so i mentioned a while ago how i had just discovered all these old Phil Donahue episodes on youtube. one in particular that i want to discuss is the one entitled "Was Jesus Black?" in this episode, Phil has various black people on the show discussing the historical references and arguments to support the idea that Jesus was black.
while i am fascianted with nearly every aspect of religion, i am only vaguely concerned with the racial make-up of Jesus. theres barely any evidence to show he existed at all, let alone any to give insight to his "race". black people should spend more time questioning the morals and subliminal messages of the bible than the racial make-up of any of its important figures. but thats another post. i wanted to expand on the comments made by the (self-identified) white people that phoned in to offer their opinions.
the main sentiment of the white individuals in the audience and on the phone was- "what does his skin color have to do with it?...i don't care if he's black, green, or hot pink!....it's sacreligious to speak about the phenotype of god...etc." what i find interesting is that it didn't seem much of a concern for the white people calling in to question why it would be such an issue to worship a god (or god in human form) that looks nothing like you. then again, it doesn't take much of an imagination to wonder why some individuals have such difficulty stepping into the perspective of someone of a minority race when our perspective has been, for the most part, ignored, distorted or completely left out in most textbooks, history lessons, and general historical education. the inferiority complex evident even today in many (most) black and brown people has to be examined from all axes. religion may not be the arena most people explore, but with people of color being some of the most religious in the country, this field has to be studied.
growing up in a non-denominational church in southern Alabama, the only figure in my religious upbringing that resembled me in was satan and his demons. they were the only dark-skinned individuals in ANY religious imagery. in contrast, every depiction of God, Jesus, Mary, Joseph, Noah, Moses, or any angel was white. Asians, Pacific Islanders, Blacks and Native Americans did not exist. at the time, it didn't have much effect on me (or so i didn't think). living in a country in which most shows, movies, television commericials, etc....are white, white, and white, it wasn't something that stuck out to me. every now and then the pastor of the church i grew up it mentioned the verse in Revelations that talks about Jesus having "hair like wool...", which got a reaction. but that isn't enough to reverse the overwhelming racial preferences in Christianity.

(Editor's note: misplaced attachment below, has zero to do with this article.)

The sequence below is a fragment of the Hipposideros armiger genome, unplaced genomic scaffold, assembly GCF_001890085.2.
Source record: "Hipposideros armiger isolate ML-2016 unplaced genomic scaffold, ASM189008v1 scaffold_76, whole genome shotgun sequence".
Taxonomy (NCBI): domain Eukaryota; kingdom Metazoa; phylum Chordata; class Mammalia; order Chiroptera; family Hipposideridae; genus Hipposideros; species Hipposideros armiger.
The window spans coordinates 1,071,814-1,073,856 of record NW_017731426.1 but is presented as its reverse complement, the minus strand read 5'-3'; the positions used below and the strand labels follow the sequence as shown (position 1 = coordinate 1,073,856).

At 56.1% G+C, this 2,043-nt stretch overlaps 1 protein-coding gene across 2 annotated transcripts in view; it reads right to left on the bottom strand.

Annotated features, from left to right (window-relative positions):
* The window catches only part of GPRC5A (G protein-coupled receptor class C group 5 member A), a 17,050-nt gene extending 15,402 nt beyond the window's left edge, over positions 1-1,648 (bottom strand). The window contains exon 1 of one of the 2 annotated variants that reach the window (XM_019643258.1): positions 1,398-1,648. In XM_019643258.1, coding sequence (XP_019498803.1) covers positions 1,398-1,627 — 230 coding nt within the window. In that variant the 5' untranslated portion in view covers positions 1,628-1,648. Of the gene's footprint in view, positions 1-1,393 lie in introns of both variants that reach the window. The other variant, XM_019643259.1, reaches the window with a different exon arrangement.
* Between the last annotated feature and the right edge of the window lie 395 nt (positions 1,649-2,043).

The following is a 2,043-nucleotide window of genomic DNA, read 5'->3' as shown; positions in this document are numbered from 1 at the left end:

i don't consdier myself a Christian presently, but the idea of a white god and a black devil never was a factor in that. and i'm wondering now, why is that? why is it easy for many black and brown people to accept this idea of a white god? what kind of effect does this have on the personal esteem when all the people that look like you in the Bible dwell in hell? does it have any effect on our thoughts?
i've recently read about the Black Madonna and about how the imagery of Christianity at one point and time was very black, but was changed once it reached the Americas. Europeans changed this imagery to fit themselves as a people, so why haven't we as blacks and browns changed the imagery to suit ourselves?
in some circles, it is happening. one of my aunts gave my mother a Bible with all the characters represented as black people a while back. it was the first bible i had seen like that; the first time i had seen a black Mary and Joseph holding a black baby with black wise men behind them. Afro-centric churches have changed the imagery of Jesus, but as far as the masses of black church-goers, i think the imagery is consistently white.
what have been your experiences with religious imagery? do you think it has effected your personal ideas on color, race, or nationality? do you think it effects the esteem of others? is it necessary to liken the imagery of your religious gods and goddesses to oneself? also, if one can change the imagery of religious figures so easily, and have it become near fact in many people's eyes....wouldn't it be equally easy (and possible) for one to do the same to the religious text itself; to the message of the Bible? can this be added to the argument that suggests Christianity was instrumental in the mental enslavement of Africans?
comment. think. criticize.